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10 best grower champagnes for fizz with personality  

Independent family vineyards have been handpicking grapes to make their signature vintage wine for generations, we've chosen some favourites from the region

Stacey Smith
Thursday 26 March 2020 12:45 GMT
The farmers have tended to the grapes, right through to bottling the wine – retaining complete control in the process
The farmers have tended to the grapes, right through to bottling the wine – retaining complete control in the process

When it comes to Champagne, the big names get most of the airtime. We’ve likely all heard of Moët & Chandon, Veuve Clicquot and Laurent-Perrier, however it will come as no surprise to learn that these top brands spend a lot on marketing. While not necessarily a bad thing, it might mean you’re missing out on some of the hidden gems from smaller producers.

Grower champagnes then, or farmer fizz as it’s sometimes affectionately referred to, is wine from producers who grow the grapes themselves. Much like bean to bar chocolate, the farmers have tended to the grapes, right through to bottling the wine – retaining complete control in the process. Working this closely with the fruit can arguably lead to better champagne, or certainly more diverse, terroir-led flavours – and often at a fraction of the cost.

Over the past few years, retailers have seen interest in these grower champagnes, well grow – with The Whisky Exchange (named UK Champagne & Sparkling Specialist of the Year at the 2019 Decanter Retailer Awards) seeing sales up 11 per cent vs last year.

There are actually more than 300 wine-producing villages in Champagne, with the cru designation, in theory, ranking those areas as “best” (grand cru) to worst. The problem, however, is that these areas were decided on at the turn of the 20th century and have remained frozen in time ever since. Even the most highly praised vineyard, situated slightly outside the cru-designated zone, will never be able to add this label to their wines.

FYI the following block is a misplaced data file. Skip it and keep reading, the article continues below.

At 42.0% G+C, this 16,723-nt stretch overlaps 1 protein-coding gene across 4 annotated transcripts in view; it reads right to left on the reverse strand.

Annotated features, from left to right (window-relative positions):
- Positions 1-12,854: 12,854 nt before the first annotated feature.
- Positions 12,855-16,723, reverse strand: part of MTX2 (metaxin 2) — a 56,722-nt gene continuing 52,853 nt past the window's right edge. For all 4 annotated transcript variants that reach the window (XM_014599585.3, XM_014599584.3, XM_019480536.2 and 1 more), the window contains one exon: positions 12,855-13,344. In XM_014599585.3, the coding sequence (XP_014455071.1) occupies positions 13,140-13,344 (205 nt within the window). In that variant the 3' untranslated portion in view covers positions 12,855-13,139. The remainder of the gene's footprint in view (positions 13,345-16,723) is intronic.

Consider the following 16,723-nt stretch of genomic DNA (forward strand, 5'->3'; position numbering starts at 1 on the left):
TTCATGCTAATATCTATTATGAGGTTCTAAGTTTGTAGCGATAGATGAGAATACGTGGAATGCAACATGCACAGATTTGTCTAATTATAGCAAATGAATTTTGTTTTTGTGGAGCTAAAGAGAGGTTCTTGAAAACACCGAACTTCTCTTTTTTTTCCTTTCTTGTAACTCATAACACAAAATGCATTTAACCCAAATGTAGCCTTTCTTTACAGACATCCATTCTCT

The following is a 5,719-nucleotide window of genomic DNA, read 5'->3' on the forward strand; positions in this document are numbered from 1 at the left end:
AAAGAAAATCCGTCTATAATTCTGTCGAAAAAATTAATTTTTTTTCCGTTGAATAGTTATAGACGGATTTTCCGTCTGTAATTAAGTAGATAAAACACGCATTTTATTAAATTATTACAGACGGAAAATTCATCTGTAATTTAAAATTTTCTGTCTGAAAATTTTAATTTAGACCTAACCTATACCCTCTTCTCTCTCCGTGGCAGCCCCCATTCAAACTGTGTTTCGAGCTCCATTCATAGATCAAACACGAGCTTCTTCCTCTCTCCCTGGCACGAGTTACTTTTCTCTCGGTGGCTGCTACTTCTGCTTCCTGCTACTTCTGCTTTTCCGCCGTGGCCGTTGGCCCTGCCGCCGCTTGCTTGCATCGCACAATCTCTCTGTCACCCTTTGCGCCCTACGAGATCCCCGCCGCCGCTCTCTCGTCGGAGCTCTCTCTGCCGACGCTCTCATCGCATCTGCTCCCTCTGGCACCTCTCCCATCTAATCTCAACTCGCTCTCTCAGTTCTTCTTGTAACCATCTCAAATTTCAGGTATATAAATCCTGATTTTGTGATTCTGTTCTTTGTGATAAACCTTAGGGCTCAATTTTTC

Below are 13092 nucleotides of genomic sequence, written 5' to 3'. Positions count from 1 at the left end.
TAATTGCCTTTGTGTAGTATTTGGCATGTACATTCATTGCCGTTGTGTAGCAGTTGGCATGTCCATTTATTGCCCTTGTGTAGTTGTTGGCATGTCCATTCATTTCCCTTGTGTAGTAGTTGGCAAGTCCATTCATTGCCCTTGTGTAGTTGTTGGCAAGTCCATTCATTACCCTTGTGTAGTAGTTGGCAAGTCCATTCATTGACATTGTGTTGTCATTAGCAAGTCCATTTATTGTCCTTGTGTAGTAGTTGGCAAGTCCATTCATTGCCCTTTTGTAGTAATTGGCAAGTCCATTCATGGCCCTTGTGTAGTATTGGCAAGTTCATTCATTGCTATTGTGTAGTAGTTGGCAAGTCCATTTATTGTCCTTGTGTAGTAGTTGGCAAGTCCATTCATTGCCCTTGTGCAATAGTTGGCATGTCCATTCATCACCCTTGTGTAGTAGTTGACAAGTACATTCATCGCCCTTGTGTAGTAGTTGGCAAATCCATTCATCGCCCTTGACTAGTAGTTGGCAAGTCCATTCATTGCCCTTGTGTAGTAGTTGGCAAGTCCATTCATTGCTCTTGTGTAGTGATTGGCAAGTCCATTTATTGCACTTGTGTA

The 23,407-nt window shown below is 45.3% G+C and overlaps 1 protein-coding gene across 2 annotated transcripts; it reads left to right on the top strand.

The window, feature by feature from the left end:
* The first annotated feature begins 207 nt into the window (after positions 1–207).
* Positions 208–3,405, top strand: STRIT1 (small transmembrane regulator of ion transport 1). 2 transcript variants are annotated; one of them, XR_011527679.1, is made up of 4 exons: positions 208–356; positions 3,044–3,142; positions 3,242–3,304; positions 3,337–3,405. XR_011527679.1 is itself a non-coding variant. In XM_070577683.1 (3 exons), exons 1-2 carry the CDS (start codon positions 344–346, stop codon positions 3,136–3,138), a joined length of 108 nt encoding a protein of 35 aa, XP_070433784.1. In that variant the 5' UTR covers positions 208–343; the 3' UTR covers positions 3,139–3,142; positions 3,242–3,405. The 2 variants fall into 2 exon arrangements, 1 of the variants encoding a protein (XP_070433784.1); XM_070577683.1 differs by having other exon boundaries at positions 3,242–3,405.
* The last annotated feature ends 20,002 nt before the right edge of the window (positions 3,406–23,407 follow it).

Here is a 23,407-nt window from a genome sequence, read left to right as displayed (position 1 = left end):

In fact, to ensure a perfectly balanced bottle of fizz, many producers prefer to blend grapes from various terroirs (plots of land), which would also mean they couldn’t be labelled with the most prestigious title. As such, this isn’t necessarily the best way to help choose your champagne. Instead, we’d suggest thinking about what flavours you prefer. Do fresh, fruity styles make your heart flutter or is it the biscuity, toasted more savoury styles that make you salivate? We’ve found a good selection wherever you are on the champagne spectrum.

On this occasion we’ve decided to focus solely on white champagne (although you can also find rosé grower styles), with all coming in at under £50. And you’ll be pleased to know, it’s not just specialist wine retailers stocking these special bottles, many supermarkets offer great value options as well.

You can trust our independent reviews. We may earn commission from some of the retailers, but we never allow this to influence selections, which are formed from real-world testing and expert advice. This revenue helps to fund journalism across The Independent.

The verdict: Grower champagnes

One of the main benefits of choosing a grower champagne over a more established name is to really taste the differences in terroir. With this in mind, we’ve awarded our Best Buy to Champagne Geoffroy Expression premier cru brut Champagne which we think is a really exciting find with a truly unique flavour profile.

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